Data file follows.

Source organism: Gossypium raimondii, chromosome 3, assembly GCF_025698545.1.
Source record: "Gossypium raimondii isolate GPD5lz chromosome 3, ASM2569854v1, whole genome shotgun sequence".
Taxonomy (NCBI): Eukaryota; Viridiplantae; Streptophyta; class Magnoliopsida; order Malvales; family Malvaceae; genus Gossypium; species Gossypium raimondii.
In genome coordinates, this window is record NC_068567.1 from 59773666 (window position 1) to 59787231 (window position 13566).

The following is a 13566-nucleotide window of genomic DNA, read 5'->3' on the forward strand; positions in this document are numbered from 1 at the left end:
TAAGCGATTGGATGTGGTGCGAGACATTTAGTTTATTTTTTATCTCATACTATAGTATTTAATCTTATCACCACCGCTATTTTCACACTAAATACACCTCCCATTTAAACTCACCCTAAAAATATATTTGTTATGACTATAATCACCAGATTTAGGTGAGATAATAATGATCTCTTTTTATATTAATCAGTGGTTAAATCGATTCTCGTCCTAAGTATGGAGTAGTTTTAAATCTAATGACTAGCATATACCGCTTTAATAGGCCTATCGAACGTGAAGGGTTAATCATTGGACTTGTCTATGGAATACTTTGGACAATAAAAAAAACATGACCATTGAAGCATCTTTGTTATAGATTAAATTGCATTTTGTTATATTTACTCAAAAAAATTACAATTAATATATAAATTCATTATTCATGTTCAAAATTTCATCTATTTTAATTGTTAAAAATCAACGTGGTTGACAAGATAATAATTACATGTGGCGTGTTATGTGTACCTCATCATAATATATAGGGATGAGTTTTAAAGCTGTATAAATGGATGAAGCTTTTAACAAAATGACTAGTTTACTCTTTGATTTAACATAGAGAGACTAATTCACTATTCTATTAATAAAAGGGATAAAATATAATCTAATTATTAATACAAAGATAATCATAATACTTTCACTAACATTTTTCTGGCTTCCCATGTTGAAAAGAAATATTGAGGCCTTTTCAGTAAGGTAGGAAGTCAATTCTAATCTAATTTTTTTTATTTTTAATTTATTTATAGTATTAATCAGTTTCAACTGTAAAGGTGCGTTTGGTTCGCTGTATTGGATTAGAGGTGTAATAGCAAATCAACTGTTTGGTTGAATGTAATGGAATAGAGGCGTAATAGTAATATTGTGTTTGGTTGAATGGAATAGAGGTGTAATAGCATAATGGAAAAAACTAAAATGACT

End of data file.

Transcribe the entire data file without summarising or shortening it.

Source organism: Gossypium raimondii, chromosome 3, assembly GCF_025698545.1.
Source record: "Gossypium raimondii isolate GPD5lz chromosome 3, ASM2569854v1, whole genome shotgun sequence".
Taxonomy (NCBI): Eukaryota; Viridiplantae; Streptophyta; class Magnoliopsida; order Malvales; family Malvaceae; genus Gossypium; species Gossypium raimondii.
In genome coordinates, this window is record NC_068567.1 from 59773666 (window position 1) to 59787231 (window position 13566).

The following is a 13566-nucleotide window of genomic DNA, read 5'->3' on the forward strand; positions in this document are numbered from 1 at the left end:
TAAGCGATTGGATGTGGTGCGAGACATTTAGTTTATTTTTTATCTCATACTATAGTATTTAATCTTATCACCACCGCTATTTTCACACTAAATACACCTCCCATTTAAACTCACCCTAAAAATATATTTGTTATGACTATAATCACCAGATTTAGGTGAGATAATAATGATCTCTTTTTATATTAATCAGTGGTTAAATCGATTCTCGTCCTAAGTATGGAGTAGTTTTAAATCTAATGACTAGCATATACCGCTTTAATAGGCCTATCGAACGTGAAGGGTTAATCATTGGACTTGTCTATGGAATACTTTGGACAATAAAAAAAACATGACCATTGAAGCATCTTTGTTATAGATTAAATTGCATTTTGTTATATTTACTCAAAAAAATTACAATTAATATATAAATTCATTATTCATGTTCAAAATTTCATCTATTTTAATTGTTAAAAATCAACGTGGTTGACAAGATAATAATTACATGTGGCGTGTTATGTGTACCTCATCATAATATATAGGGATGAGTTTTAAAGCTGTATAAATGGATGAAGCTTTTAACAAAATGACTAGTTTACTCTTTGATTTAACATAGAGAGACTAATTCACTATTCTATTAATAAAAGGGATAAAATATAATCTAATTATTAATACAAAGATAATCATAATACTTTCACTAACATTTTTCTGGCTTCCCATGTTGAAAAGAAATATTGAGGCCTTTTCAGTAAGGTAGGAAGTCAATTCTAATCTAATTTTTTTTATTTTTAATTTATTTATAGTATTAATCAGTTTCAACTGTAAAGGTGCGTTTGGTTCGCTGTATTGGATTAGAGGTGTAATAGCAAATCAACTGTTTGGTTGAATGTAATGGAATAGAGGCGTAATAGTAATATTGTGTTTGGTTGAATGGAATAGAGGTGTAATAGCATAATGGAAAAAACTAAAATGACT